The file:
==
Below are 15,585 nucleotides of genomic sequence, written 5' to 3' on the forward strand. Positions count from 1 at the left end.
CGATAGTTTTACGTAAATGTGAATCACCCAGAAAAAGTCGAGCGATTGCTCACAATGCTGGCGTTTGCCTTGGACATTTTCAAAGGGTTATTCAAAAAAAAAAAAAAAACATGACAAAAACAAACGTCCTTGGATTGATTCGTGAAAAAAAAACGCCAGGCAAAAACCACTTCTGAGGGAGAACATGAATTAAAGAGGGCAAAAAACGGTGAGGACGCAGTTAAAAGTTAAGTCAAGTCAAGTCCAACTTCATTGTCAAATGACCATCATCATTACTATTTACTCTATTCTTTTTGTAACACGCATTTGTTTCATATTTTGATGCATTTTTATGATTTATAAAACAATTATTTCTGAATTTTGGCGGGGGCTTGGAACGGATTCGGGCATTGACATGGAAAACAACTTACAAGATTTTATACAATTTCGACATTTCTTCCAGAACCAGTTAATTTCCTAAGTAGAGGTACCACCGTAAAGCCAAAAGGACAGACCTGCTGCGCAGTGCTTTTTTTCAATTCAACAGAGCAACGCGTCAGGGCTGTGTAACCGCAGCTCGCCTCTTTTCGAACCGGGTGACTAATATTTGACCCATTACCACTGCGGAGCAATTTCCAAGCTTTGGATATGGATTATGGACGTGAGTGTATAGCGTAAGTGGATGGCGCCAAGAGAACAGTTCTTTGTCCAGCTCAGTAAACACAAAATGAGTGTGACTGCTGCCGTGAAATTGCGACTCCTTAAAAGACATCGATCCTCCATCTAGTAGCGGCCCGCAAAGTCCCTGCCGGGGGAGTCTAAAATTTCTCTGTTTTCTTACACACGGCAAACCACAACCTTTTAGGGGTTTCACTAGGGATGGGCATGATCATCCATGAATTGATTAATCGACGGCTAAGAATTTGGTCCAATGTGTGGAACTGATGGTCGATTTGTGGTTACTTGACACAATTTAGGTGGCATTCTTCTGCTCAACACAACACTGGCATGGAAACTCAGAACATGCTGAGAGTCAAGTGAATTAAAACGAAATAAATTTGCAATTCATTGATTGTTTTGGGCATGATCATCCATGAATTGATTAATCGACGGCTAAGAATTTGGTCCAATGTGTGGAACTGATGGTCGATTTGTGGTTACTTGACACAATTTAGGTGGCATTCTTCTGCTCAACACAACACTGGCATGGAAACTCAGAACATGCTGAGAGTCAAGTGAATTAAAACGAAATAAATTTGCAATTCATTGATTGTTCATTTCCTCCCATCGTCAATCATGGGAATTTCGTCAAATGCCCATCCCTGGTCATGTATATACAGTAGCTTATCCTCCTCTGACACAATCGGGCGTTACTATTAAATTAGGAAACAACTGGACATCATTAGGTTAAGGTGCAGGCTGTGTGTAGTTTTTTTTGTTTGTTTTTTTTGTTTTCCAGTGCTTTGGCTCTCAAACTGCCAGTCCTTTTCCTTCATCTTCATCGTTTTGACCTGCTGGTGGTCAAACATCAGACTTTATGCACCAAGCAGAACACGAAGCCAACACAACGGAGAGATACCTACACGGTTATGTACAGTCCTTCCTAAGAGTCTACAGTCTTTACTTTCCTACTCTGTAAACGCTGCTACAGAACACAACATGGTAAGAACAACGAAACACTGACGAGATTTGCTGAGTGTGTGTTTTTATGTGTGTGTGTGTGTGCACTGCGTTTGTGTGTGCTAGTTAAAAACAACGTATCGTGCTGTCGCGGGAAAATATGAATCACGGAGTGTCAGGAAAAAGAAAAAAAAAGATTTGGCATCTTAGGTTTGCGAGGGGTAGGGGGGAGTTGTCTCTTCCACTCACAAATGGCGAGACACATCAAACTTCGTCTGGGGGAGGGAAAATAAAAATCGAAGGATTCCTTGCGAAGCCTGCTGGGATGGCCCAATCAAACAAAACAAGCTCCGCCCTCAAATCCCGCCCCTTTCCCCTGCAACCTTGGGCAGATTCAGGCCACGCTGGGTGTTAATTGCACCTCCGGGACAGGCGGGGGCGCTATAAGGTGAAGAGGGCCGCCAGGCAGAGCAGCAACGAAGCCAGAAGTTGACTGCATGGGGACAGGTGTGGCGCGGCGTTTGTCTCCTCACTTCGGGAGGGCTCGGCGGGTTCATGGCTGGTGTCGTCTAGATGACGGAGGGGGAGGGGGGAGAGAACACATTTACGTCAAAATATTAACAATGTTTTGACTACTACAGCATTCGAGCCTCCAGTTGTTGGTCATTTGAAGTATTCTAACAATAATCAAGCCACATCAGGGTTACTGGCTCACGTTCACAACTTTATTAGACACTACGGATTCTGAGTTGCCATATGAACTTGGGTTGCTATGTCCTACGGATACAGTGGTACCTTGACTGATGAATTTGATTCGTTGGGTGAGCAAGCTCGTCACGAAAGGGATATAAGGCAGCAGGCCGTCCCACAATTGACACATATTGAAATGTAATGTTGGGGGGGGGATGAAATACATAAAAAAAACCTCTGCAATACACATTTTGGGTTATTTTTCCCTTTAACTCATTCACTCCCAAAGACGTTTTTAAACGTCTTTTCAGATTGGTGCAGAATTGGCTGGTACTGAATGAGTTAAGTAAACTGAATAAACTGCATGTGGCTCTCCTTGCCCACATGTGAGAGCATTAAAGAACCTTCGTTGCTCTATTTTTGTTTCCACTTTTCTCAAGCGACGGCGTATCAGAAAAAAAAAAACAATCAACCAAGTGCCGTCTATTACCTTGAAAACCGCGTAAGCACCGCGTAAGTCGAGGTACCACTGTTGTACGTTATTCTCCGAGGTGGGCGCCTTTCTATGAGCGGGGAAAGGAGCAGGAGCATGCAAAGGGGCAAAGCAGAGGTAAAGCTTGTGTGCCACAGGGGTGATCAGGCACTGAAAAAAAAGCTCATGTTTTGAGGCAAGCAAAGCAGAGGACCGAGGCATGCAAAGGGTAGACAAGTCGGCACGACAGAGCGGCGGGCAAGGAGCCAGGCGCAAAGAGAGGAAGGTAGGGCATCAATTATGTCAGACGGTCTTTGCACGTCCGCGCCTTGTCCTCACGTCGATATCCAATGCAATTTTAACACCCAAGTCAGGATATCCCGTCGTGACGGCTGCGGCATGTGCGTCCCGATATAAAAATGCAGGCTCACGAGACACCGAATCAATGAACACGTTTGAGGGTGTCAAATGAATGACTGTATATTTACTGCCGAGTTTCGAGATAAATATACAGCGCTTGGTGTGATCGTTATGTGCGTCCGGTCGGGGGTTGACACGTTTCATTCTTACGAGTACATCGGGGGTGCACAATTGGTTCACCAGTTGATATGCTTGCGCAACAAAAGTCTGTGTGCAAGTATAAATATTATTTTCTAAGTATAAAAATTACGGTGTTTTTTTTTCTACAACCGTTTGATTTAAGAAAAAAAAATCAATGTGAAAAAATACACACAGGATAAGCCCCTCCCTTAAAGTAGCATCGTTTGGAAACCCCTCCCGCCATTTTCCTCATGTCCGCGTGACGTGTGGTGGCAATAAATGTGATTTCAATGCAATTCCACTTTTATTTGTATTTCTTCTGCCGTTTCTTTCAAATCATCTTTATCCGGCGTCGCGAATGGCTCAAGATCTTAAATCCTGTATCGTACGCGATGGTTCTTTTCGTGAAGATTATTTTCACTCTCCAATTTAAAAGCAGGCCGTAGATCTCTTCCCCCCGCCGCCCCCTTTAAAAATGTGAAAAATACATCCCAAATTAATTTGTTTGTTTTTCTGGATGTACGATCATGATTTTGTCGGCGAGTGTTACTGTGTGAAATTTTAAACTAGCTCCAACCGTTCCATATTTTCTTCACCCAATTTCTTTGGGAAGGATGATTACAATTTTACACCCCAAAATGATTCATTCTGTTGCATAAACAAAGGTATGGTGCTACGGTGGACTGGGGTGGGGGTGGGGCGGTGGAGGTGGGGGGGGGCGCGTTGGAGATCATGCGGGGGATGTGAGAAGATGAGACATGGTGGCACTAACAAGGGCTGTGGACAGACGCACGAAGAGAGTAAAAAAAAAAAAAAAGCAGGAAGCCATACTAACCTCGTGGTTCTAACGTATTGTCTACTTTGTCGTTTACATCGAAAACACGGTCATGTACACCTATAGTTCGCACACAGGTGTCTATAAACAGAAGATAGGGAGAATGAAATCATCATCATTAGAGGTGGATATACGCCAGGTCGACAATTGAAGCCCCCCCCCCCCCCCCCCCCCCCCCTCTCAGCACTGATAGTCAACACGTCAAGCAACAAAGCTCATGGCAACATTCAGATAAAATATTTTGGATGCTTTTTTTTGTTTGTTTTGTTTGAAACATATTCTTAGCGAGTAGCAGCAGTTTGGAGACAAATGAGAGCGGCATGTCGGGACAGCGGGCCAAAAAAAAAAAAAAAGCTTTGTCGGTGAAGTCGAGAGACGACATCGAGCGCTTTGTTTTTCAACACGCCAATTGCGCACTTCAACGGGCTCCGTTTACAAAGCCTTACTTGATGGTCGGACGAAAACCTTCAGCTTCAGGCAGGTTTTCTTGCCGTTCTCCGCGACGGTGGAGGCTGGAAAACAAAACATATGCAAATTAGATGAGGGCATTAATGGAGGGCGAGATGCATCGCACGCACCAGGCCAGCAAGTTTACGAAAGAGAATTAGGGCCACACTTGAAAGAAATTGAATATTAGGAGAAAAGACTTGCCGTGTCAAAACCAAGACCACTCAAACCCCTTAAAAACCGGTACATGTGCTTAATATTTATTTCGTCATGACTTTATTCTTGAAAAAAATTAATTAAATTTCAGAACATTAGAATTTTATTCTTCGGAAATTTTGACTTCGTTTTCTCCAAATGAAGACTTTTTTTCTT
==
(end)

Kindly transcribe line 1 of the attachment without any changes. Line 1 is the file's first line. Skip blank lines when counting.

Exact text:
Below are 15,585 nucleotides of genomic sequence, written 5' to 3' on the forward strand. Positions count from 1 at the left end.